Tuesday, August 19, 2014

Teenage Mutant Ninja Turtles

The 2014 incarnation of Teenage Mutant Ninja Turtles was an acceptable movie. It wasn't a completely abomination. In fact, it was perfectly watchable. I'm not saying it's great, just better than you might expect.

It is by no means anywhere near as good of a movie as it should have been. By now, those of us who grew up watching the original Teenage Mutant Ninja Turtle cartoons and movies are now old enough to be the ones making the movies. Theoretically, in this age when comic book movies are at an all time high, a TMNT movie that comes out now should be the best damn Ninja Turtles movie ever, fulfilling some filmmaker's dream of making the TMNT movie he or she dreamt of making as a child.

Sadly, this is not the case. The 2014 movie feels like it's more the end result of a series of business decisions. Nickelodeon bought the rights to the TMNT franchise, and figured they might as well make a live action movie in addition to the current version of the cartoon show. Knowing that people would see it regardless of quality, they put just enough effort into making the film so that it would make enough money to warrant a sequel, but pretty much stopped there. For comparison's sake, it's not even on the level of something like Transformers, (which I admit liked.) It is, however, better than Transformers: Rise of the Fallen (which I hated.)

It's at least a better movie than Ninja Turtle fans feared it was going to be. Early in the film's development it was leaked that the 2014 film would change the turtles' origins so that they're aliens, not mutants. When filmmakers are actively considering making versions of characters that flagrantly fly in the face of what the fans want, expectations should be rightfully lowered.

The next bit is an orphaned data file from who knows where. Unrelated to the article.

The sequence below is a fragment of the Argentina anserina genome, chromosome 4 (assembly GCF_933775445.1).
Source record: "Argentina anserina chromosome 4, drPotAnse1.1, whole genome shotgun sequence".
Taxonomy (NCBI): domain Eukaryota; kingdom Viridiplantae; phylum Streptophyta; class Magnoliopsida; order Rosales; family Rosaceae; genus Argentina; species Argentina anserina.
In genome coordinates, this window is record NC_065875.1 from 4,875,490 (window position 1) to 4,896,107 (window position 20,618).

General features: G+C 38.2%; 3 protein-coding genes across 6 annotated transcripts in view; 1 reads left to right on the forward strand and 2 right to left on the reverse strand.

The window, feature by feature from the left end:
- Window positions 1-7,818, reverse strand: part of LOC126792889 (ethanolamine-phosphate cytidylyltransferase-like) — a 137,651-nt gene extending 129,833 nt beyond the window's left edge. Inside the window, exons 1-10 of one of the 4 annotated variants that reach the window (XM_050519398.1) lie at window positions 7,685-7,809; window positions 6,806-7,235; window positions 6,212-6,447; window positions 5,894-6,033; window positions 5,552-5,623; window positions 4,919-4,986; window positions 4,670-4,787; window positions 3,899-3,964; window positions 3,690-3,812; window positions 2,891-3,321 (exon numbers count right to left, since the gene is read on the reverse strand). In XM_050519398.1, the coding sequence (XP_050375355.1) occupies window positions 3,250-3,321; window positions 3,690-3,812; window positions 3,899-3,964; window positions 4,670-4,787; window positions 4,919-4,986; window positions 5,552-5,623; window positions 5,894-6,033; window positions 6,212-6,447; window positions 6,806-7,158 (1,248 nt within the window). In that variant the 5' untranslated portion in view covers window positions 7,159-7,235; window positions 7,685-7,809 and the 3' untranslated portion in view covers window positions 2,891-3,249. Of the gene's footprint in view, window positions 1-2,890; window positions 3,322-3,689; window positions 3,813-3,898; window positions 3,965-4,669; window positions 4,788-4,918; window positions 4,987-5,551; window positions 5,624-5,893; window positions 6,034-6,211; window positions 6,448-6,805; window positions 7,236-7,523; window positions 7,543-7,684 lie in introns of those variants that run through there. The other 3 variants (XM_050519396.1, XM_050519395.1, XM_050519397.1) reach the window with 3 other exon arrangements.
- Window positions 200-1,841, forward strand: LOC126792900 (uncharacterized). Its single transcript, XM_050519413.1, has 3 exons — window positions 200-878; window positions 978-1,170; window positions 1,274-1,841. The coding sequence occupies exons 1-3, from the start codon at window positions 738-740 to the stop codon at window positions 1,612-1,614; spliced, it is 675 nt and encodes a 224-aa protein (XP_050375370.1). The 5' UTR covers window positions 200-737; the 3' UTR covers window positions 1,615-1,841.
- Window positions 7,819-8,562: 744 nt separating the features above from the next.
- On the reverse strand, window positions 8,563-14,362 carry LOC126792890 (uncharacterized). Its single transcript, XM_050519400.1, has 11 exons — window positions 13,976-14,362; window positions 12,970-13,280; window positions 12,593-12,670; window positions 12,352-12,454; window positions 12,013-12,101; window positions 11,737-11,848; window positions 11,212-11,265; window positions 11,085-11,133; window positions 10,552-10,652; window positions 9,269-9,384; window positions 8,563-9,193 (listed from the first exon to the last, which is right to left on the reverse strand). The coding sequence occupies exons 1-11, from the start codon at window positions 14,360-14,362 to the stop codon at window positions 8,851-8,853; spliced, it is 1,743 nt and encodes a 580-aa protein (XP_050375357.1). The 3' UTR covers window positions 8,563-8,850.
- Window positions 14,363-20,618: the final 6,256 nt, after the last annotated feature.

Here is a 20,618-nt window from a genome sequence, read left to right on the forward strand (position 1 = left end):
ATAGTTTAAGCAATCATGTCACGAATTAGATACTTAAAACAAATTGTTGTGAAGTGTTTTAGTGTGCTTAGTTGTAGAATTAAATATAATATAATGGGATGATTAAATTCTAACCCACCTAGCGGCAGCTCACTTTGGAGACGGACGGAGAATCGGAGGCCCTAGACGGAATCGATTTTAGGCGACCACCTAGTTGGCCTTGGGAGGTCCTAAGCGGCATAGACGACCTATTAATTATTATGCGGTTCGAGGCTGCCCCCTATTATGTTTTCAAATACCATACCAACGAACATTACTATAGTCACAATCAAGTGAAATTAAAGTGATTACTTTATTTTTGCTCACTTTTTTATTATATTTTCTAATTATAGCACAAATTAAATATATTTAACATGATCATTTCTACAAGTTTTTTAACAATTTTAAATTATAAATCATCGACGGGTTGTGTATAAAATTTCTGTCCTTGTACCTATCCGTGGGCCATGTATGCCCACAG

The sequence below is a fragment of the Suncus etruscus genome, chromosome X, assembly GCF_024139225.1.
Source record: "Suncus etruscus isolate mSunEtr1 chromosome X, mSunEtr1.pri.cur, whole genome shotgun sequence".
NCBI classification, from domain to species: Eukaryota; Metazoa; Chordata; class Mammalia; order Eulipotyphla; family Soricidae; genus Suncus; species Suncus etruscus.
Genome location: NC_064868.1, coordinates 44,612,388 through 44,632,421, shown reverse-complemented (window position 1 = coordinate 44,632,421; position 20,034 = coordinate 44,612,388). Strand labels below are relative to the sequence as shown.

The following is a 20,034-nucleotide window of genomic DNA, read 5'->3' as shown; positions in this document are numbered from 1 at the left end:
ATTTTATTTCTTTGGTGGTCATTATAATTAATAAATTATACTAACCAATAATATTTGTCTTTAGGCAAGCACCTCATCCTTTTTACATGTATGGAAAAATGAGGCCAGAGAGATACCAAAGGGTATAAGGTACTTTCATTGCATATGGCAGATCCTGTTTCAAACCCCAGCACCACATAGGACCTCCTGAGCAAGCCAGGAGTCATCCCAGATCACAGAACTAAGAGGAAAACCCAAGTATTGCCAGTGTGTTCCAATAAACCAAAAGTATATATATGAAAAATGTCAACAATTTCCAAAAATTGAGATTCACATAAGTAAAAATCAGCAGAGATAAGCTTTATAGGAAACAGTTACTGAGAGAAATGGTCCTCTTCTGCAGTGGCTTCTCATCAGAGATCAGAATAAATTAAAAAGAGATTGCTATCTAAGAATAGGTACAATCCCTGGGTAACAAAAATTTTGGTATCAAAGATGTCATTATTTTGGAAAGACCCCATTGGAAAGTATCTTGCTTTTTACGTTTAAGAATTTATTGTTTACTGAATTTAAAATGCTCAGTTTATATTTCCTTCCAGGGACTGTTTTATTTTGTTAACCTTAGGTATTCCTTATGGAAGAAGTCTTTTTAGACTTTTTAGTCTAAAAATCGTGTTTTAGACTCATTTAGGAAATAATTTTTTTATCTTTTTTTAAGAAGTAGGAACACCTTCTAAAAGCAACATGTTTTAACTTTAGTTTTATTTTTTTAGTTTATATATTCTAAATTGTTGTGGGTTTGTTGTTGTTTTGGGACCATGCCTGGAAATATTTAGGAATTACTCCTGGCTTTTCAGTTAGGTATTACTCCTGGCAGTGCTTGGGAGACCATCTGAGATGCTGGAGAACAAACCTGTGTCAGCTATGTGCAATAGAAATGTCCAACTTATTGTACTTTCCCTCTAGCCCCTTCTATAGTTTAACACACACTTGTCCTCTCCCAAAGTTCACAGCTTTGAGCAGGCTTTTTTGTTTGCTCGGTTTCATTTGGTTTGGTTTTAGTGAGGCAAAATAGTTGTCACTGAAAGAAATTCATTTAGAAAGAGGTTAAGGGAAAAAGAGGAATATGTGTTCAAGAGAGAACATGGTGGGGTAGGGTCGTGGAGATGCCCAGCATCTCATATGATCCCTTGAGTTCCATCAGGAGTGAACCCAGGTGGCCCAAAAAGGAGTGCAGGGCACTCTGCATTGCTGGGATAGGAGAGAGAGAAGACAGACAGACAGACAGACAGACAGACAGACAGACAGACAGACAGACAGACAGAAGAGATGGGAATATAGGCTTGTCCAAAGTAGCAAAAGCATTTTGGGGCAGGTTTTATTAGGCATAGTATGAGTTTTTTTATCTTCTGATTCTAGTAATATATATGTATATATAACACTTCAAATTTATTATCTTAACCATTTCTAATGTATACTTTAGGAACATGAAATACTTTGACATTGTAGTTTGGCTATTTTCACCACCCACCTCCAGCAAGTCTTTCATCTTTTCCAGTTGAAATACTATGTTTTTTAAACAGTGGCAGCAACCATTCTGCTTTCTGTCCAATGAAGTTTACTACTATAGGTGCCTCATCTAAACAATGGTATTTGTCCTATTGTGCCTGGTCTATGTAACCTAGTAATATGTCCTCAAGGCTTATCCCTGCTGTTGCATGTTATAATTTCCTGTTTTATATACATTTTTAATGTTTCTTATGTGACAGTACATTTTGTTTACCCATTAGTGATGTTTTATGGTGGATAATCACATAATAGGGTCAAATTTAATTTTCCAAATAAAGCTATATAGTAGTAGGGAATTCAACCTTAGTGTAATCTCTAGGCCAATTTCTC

Fortunately, the filmmakers changed their mind and went with versions of the Turtles closer to fan expectations. While this version doesn't stick to the origin story most of us grew up knowing, (which in reality was just a spoof off of Daredevil's origin story anyway,) it does at least adopt the version of the origin story from the current IDW comic series being co-written by TMNT co-coreator Kevin Eastman, (which is actually quite good, by the way.) In other words, they stuck reasonably close to the source.

However, the actual execution of their origin story, and the rest of the character development, falls flat. The film assumes you're already familiar with the characters through some other movie or TV show, so it does little to establish the turtles' personalities aside from some overhanded character design. For example, we only know that Donatello's the brainy one because he's got glasses and is covered in hi-tech goggles and Go-Pro cameras. He's nerdy. We get it.

The villains are equally flat. The Foot Clan are neither ninjas, nor robots, but just a squad of criminals terrorizing the city for no apparent reason. Shredder is present in the film, as is his adopted daughter Karai, but they do surprisingly little. Karai just gives out orders, and Shredder just fights. The only villain to get anything close to a story arc is a scientist named Eric Sachs, played by William Fitchner, a guy you recognize as a supporting actor in several movies you've seen, even if you can't remember specifically which ones.

Now, if you're wondering just how much character development one should even expect out of a Ninja Turtles movie, just look at the 1990 movie or the 2007 animated film, simply titled TMNT. Both of these films start out with the assumption that the viewer is coming in cold, with no idea who any of the characters are, and fleshes them out fully. The 2014 movie, feels like it assumes you've already seen those other movies.